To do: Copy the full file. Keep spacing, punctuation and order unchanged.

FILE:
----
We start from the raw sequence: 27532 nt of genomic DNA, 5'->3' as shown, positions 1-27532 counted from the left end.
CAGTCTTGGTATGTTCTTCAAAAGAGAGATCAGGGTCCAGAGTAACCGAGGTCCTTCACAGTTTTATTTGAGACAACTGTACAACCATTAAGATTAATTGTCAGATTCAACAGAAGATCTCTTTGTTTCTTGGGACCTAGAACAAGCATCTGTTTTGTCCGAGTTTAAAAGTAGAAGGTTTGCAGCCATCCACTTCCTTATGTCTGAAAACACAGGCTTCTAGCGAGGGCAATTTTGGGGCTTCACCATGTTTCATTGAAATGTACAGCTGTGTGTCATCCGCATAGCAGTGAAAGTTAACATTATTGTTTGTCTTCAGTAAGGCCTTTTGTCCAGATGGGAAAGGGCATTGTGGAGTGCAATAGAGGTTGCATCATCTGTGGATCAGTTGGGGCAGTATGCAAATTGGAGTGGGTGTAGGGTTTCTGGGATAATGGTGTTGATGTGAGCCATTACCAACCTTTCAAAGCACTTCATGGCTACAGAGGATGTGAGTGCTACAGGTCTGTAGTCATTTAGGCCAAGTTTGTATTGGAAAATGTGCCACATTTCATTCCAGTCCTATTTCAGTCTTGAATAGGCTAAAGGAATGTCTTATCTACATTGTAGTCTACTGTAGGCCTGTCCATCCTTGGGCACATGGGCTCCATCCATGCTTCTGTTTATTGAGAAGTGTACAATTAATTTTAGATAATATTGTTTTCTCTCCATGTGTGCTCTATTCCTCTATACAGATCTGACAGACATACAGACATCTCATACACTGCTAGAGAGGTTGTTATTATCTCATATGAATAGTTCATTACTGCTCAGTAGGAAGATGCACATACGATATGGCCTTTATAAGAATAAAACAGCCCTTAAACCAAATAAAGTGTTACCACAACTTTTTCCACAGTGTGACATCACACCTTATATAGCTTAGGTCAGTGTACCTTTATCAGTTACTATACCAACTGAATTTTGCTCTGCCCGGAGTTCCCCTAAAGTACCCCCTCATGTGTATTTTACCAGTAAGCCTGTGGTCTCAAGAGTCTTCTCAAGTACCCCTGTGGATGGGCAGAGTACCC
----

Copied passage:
We start from the raw sequence: 27532 nt of genomic DNA, 5'->3' as shown, positions 1-27532 counted from the left end.
CAGTCTTGGTATGTTCTTCAAAAGAGAGATCAGGGTCCAGAGTAACCGAGGTCCTTCACAGTTTTATTTGAGACAACTGTACAACCATTAAGATTAATTGTCAGATTCAACAGAAGATCTCTTTGTTTCTTGGGACCTAGAACAAGCATCTGTTTTGTCCGAGTTTAAAAGTAGAAGGTTTGCAGCCATCCACTTCCTTATGTCTGAAAACACAGGCTTCTAGCGAGGGCAATTTTGGGGCTTCACCATGTTTCATTGAAATGTACAGCTGTGTGTCATCCGCATAGCAGTGAAAGTTAACATTATTGTTTGTCTTCAGTAAGGCCTTTTGTCCAGATGGGAAAGGGCATTGTGGAGTGCAATAGAGGTTGCATCATCTGTGGATCAGTTGGGGCAGTATGCAAATTGGAGTGGGTGTAGGGTTTCTGGGATAATGGTGTTGATGTGAGCCATTACCAACCTTTCAAAGCACTTCATGGCTACAGAGGATGTGAGTGCTACAGGTCTGTAGTCATTTAGGCCAAGTTTGTATTGGAAAATGTGCCACATTTCATTCCAGTCCTATTTCAGTCTTGAATAGGCTAAAGGAATGTCTTATCTACATTGTAGTCTACTGTAGGCCTGTCCATCCTTGGGCACATGGGCTCCATCCATGCTTCTGTTTATTGAGAAGTGTACAATTAATTTTAGATAATATTGTTTTCTCTCCATGTGTGCTCTATTCCTCTATACAGATCTGACAGACATACAGACATCTCATACACTGCTAGAGAGGTTGTTATTATCTCATATGAATAGTTCATTACTGCTCAGTAGGAAGATGCACATACGATATGGCCTTTATAAGAATAAAACAGCCCTTAAACCAAATAAAGTGTTACCACAACTTTTTCCACAGTGTGACATCACACCTTATATAGCTTAGGTCAGTGTACCTTTATCAGTTACTATACCAACTGAATTTTGCTCTGCCCGGAGTTCCCCTAAAGTACCCCCTCATGTGTATTTTACCAGTAAGCCTGTGGTCTCAAGAGTCTTCTCAAGTACCCCTGTGGATGGGCAGAGTACCC